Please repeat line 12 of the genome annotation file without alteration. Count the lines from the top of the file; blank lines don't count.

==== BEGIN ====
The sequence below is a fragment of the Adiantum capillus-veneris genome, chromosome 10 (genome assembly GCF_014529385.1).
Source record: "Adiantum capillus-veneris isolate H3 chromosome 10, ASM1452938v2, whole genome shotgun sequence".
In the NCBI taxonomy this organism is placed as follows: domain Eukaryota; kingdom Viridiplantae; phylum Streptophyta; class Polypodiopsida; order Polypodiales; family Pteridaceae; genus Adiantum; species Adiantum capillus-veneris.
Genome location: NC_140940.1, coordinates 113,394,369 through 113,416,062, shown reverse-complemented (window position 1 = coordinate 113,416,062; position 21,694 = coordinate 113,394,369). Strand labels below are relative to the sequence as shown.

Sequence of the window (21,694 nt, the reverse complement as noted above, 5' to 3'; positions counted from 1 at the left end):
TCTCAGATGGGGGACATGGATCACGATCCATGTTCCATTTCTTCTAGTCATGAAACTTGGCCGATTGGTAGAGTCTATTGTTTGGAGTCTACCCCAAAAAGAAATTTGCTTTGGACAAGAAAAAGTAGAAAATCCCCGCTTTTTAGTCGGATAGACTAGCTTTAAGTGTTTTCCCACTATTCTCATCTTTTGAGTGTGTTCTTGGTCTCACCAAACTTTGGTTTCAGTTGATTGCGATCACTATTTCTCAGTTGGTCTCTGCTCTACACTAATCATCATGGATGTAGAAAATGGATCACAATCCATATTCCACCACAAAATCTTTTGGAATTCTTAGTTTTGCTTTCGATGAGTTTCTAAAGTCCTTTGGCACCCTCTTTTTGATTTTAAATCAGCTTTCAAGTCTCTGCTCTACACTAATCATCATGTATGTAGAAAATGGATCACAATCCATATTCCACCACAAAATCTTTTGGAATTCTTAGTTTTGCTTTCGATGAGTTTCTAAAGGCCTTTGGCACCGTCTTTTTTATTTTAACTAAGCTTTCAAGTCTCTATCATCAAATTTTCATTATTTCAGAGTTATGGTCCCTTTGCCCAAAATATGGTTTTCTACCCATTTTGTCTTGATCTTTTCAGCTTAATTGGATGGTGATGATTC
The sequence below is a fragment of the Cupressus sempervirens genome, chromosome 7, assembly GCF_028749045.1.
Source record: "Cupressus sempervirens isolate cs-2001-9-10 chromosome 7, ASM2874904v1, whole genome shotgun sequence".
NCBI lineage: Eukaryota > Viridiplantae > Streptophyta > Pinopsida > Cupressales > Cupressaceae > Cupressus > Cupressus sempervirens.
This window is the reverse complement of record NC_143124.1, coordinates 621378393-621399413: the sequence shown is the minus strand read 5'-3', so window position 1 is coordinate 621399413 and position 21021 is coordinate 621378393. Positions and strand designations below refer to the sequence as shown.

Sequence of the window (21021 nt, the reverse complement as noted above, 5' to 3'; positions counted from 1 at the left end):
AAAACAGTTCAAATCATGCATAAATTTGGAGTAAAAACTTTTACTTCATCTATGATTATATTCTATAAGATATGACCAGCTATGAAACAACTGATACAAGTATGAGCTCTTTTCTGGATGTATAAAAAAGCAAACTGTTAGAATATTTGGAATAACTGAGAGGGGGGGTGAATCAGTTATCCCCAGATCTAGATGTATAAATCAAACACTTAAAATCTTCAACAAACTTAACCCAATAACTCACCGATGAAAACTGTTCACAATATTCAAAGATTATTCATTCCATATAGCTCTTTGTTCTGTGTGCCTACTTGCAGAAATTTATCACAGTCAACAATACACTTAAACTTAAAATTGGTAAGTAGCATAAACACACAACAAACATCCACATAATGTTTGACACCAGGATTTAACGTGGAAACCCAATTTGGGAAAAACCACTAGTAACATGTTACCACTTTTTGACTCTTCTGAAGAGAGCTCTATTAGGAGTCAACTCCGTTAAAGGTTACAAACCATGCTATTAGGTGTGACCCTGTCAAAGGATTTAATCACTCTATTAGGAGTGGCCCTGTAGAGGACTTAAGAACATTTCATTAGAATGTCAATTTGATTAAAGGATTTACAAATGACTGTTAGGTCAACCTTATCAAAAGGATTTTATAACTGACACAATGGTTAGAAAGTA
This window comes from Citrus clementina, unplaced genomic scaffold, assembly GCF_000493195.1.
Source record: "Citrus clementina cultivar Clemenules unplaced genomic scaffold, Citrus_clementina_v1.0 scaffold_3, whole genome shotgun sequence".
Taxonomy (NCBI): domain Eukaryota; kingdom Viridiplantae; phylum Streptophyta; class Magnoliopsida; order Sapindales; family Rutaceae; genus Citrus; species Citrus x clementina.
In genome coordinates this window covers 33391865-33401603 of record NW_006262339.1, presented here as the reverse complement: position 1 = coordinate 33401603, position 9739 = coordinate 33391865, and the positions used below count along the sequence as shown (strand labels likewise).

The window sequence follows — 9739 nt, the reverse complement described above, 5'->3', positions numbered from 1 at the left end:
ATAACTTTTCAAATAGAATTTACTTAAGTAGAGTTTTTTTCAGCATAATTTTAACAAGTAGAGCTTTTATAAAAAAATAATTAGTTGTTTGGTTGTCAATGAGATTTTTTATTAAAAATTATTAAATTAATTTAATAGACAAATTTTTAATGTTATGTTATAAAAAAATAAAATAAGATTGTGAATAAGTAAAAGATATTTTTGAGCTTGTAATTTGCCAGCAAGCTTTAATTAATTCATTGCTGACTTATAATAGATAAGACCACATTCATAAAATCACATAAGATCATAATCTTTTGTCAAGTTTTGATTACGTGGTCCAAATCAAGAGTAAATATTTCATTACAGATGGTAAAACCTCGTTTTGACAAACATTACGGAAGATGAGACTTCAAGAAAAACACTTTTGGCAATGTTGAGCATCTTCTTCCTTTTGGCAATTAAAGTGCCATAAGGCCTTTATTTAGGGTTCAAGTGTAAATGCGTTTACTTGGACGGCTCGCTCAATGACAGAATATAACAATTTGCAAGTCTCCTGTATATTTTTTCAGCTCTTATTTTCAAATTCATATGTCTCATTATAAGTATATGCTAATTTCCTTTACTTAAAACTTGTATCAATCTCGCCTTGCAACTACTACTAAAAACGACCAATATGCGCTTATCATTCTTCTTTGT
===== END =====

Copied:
AAAACAGTTCAAATCATGCATAAATTTGGAGTAAAAACTTTTACTTCATCTATGATTATATTCTATAAGATATGACCAGCTATGAAACAACTGATACAAGTATGAGCTCTTTTCTGGATGTATAAAAAAGCAAACTGTTAGAATATTTGGAATAACTGAGAGGGGGGGTGAATCAGTTATCCCCAGATCTAGATGTATAAATCAAACACTTAAAATCTTCAACAAACTTAACCCAATAACTCACCGATGAAAACTGTTCACAATATTCAAAGATTATTCATTCCATATAGCTCTTTGTTCTGTGTGCCTACTTGCAGAAATTTATCACAGTCAACAATACACTTAAACTTAAAATTGGTAAGTAGCATAAACACACAACAAACATCCACATAATGTTTGACACCAGGATTTAACGTGGAAACCCAATTTGGGAAAAACCACTAGTAACATGTTACCACTTTTTGACTCTTCTGAAGAGAGCTCTATTAGGAGTCAACTCCGTTAAAGGTTACAAACCATGCTATTAGGTGTGACCCTGTCAAAGGATTTAATCACTCTATTAGGAGTGGCCCTGTAGAGGACTTAAGAACATTTCATTAGAATGTCAATTTGATTAAAGGATTTACAAATGACTGTTAGGTCAACCTTATCAAAAGGATTTTATAACTGACACAATGGTTAGAAAGTA